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Radio review: Roots; Hamlet; Rumpole and the Old Boy Net; Doing Time: The Last Ballad of Reading Gaol

The notion that a young woman might learn, slowly and painfully, to articulate her thoughts is a novel one in these days of randomly fired Twitter responses.

The final, triumphal speech in Arnold Wesker’s Roots, in which Beatie discovers that she is capable of joined-up thinking, wouldn’t have made it into a contemporary rewrite. She’d have been too busy updating her Facebook status to single after getting the news that her eloquent boyfriend had dumped her. This is the cathartic event which propels Beatie to take the first, tentative steps towards independence and self-belief.

It’s a juicy role for a woman and Jessica Raine brings a mastery of emotional nuance to it, as well as a broad Norfolk accent. ‘A car-mic’ she intones of the low-level reading material she hides behind the Manchester Guardian. Having braised slowly in a London set of budding political and cultural revolutionaries in which her lover is an archetypal Angry Young Man, she returns to her family of farm labourers where life is more about beets than the Beat Generation.

Her sentiments swing from whooping joyousness to a crestfallen tristesse when a neighbour dies, which carries a hint of careless petulance. A neonate when it comes to intellectual discourse, she initially proffers only reiterations of her boyfriend’s views, clawing away at what she sees as her family’s vapidity. As her mother, Linda Bassett is marvellously doughty, turning the argument back on to Beatie, who is finally moved to her climactic speech with an excoriation of pulp culture and the third-rate. Here, Wesker’s play becomes more than a classic of kitchen sink drama and conveys a message to today’s audience. Its safe delivery is assured in James Macdonald’s gripping Donmar Warehouse production, transposed with aplomb to radio, with its strong, original cast and assured yet tremulous central performance.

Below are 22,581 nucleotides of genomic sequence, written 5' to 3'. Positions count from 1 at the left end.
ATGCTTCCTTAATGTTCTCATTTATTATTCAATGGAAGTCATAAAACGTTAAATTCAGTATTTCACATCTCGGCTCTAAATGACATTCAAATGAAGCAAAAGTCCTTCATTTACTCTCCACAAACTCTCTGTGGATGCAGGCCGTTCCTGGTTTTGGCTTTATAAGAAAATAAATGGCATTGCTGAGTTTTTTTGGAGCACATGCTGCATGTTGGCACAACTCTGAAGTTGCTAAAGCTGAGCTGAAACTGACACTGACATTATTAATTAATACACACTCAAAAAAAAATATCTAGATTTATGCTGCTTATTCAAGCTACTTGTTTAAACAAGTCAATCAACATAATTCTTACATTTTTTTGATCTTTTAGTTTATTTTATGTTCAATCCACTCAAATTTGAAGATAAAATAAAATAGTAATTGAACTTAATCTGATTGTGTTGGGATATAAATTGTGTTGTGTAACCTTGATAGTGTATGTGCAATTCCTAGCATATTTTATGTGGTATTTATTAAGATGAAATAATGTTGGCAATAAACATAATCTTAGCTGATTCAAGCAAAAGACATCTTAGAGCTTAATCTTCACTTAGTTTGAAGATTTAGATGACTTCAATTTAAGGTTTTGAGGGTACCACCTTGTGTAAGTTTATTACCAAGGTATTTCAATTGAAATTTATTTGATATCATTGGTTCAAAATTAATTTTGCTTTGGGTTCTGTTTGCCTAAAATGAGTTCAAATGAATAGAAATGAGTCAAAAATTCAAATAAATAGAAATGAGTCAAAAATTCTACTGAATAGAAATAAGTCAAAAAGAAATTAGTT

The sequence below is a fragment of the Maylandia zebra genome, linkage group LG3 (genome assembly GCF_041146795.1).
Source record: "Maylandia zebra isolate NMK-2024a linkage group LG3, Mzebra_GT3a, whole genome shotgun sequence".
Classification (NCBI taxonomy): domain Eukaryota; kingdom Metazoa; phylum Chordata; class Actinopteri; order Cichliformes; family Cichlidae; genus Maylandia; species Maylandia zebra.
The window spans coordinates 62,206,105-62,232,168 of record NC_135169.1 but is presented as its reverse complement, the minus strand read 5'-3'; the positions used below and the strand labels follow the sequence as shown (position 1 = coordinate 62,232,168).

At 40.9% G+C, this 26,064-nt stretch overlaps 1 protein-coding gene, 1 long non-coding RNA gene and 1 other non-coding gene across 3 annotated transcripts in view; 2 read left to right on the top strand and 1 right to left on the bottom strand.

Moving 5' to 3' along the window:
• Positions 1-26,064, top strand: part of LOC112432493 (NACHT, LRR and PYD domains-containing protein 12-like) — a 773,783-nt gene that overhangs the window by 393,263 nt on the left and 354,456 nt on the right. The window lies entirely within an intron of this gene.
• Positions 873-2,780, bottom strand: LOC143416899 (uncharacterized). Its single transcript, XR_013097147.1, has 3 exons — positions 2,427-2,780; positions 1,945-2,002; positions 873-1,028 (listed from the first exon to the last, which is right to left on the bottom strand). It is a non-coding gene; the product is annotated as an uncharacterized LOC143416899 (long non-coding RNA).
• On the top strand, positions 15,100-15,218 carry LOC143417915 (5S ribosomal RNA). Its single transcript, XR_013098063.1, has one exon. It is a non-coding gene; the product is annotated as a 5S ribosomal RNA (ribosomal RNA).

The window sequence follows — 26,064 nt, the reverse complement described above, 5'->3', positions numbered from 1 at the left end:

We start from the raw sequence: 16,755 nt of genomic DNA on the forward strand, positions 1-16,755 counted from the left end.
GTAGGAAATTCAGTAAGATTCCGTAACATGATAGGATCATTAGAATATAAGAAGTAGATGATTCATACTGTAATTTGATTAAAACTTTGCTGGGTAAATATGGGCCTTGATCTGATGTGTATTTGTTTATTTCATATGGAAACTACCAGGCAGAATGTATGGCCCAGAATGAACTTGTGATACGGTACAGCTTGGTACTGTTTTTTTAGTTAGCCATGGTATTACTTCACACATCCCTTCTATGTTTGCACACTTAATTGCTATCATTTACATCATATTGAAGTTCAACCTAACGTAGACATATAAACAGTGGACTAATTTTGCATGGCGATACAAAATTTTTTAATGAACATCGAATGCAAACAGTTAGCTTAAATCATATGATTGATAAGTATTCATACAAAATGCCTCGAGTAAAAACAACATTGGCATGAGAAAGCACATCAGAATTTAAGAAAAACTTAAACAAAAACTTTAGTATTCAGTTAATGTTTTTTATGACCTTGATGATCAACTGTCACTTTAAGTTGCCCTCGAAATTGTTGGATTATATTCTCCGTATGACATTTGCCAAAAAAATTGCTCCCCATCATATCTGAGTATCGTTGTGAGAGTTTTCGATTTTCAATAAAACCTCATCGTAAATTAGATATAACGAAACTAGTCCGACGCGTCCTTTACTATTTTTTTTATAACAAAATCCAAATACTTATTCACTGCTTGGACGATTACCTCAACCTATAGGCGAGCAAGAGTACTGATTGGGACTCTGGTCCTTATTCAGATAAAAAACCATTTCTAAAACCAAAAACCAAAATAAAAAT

The first episode of Hamlet, that seminal text of Nordic noir, stranded across a whole week of Afternoon Dramas, offers a masterclass in how to create an atmosphere of swirling, sepulchral doom. Roger Goula’s original music, gorgeous and expectant, works with Marc Beeby’s direction to impart a chill to proceedings. Jamie Parker is solemnly set on his vengeful mission as Hamlet, with a clear reading of these familiar speeches, while Lizzy Watts’ Ophelia is a demure innocent, more peaky than insane.

Vital to the longevity of a character is the scope for reinterpretation and Benedict Cumberbatch, playing John Mortimer’s barrister as a youngish man in Rumpole and the Old Boy Net, gives a rendition of the role which is far from the blustery, roaring yet endearing portrayal by Leo McKern on TV. If it marries more with Timothy West’s subtle portrayal of the older Rumpole on radio, Cumberbatch’s skill is in not tying up all the loose ends or giving a colouring by numbers exposition of a personality in development. His Rumpole sometimes sounds vaguely on the fringes of autism until a few tipples brings a familiar sozzled bonhomie. Most notable is the nifty comic turns he executes in a highly stylised way, a bit like if Bertie Wooster had been born with brains.

Doing Time – The Last Ballad of Reading Gaol is no laughing matter as unwilling spectral residents of the prison’s 170-year history drift through its echoing innards with stories of cruelty, injustice and evil (Annette Badland’s creepy baby murderer). The best lines go not to Oscar Wilde (Ifan Meredith) but to Jonathan Forbes’ droll member of the Irish Easter Rising. Mike Walker’s play, marking the prison’s closure last year, is pungent with misery.

Roots, R3, Sunday March 23
Hamlet, R4, Monday March 24
Rumpole and the Old Boy Net, R4, Thursday March 20
Doing Time: The Last Ballad of Reading Gaol, R4, Thursday March 13

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